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Title: Congenital cardiac surgery and parental perception of risk; a quantitative analysis
Authors: Lotto, R
Jones, I
Seaton, S
Dhannapuneni, R
Guerrero, R
Lotto, A
First Published: 2019
Publisher: SAGE Publications (UK and US) for World Society for Pediatric and Congenital Heart Surgery
Citation: World Journal for Pediatric and Congenital Heart Surgery, 2019, In Press
Abstract: Introduction: Interpretation of risk by parents of children undergoing congenital cardiac surgery is poorly documented. The available evidence highlights a dichotomy, where clinicians suggest parents may not grasp the complexity and risk associated with procedures, whilst some parents suggest risk is unnecessarily over-emphasised. Aim: To quantify how risk is perceived by parents Methods: 106 parents of children undergoing cardiac surgery were recruited and completed a Likert scale from 1 (perceived low-risk) to 6 (perceived high-risk), at five points: arrival at pre-admission; post discussion with anaethetist/surgeon; day of surgery; discharge from intensive care; at outpatient follow up. The surgical sample was stratified according to risk adjustment in congenital heart surgery. Analysis: Data was analysed using Wilcoxon rank tests for differences in distributions of scores, and Krippendorff's Alpha to examine level of agreement. Results: Median parental risk scores varied over time, with no consistent risk scores observed. Maternal scores were consistently higher than paternal scores at every time point (p<0.001). Postoperative complications resulted in a persistent rise in risk perception at follow up (p<0.001). Analysis of parental risk scores, and objective measures of surgical risk highlighted poor agreement that was particularly marked at the extremes of risk. Conclusions: Parents perceived higher risk scores than those reported by the clinical team. Mothers reported statistically significant higher scores than their partners, highlighting potential tensions. In addition, the changing perception of risk over time emphasizes the need for flexible levels of support and information as parents navigate uncertainty.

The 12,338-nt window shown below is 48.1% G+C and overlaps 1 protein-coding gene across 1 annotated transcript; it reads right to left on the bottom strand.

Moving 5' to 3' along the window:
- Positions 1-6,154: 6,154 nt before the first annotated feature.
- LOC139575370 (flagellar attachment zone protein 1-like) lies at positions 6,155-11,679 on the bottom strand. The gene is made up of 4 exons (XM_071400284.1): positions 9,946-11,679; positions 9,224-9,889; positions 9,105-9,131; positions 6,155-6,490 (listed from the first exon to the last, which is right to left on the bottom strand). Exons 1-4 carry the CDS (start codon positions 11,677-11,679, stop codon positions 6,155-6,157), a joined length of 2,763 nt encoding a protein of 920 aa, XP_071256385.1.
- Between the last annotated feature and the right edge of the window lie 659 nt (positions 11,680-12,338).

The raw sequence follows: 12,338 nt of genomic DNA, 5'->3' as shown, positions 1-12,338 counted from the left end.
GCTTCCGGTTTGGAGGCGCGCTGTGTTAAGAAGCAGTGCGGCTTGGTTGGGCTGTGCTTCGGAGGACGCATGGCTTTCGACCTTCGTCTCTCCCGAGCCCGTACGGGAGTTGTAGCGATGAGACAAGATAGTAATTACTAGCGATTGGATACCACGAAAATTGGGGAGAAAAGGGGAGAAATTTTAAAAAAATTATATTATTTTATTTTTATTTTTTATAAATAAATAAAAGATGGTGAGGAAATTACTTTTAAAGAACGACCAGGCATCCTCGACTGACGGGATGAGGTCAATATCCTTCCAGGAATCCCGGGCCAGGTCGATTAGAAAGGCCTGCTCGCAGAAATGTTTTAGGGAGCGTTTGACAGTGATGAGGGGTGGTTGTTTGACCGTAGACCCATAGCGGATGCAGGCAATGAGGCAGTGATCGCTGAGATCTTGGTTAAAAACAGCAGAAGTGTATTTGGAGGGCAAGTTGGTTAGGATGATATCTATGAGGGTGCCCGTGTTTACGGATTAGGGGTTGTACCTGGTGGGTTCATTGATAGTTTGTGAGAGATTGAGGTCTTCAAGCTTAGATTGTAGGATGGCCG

eISSN: 2150-136X
Links: TBA
Embargo on file until: 1-Jan-10000
Version: Post-print
Status: Peer-reviewed
Type: Journal Article
Rights: Copyright © 2019, SAGE Publications (UK and US) for World Society for Pediatric and Congenital Heart Surgery. Deposited with reference to the publisher’s open access archiving policy. (
Description: The datasets analysed during the current study are available from the corresponding author on reasonable request.
The file associated with this record is under embargo until publication, in accordance with the publisher's self-archiving policy. The full text may be available through the publisher links provided above.
Appears in Collections:Published Articles, Dept. of Health Sciences

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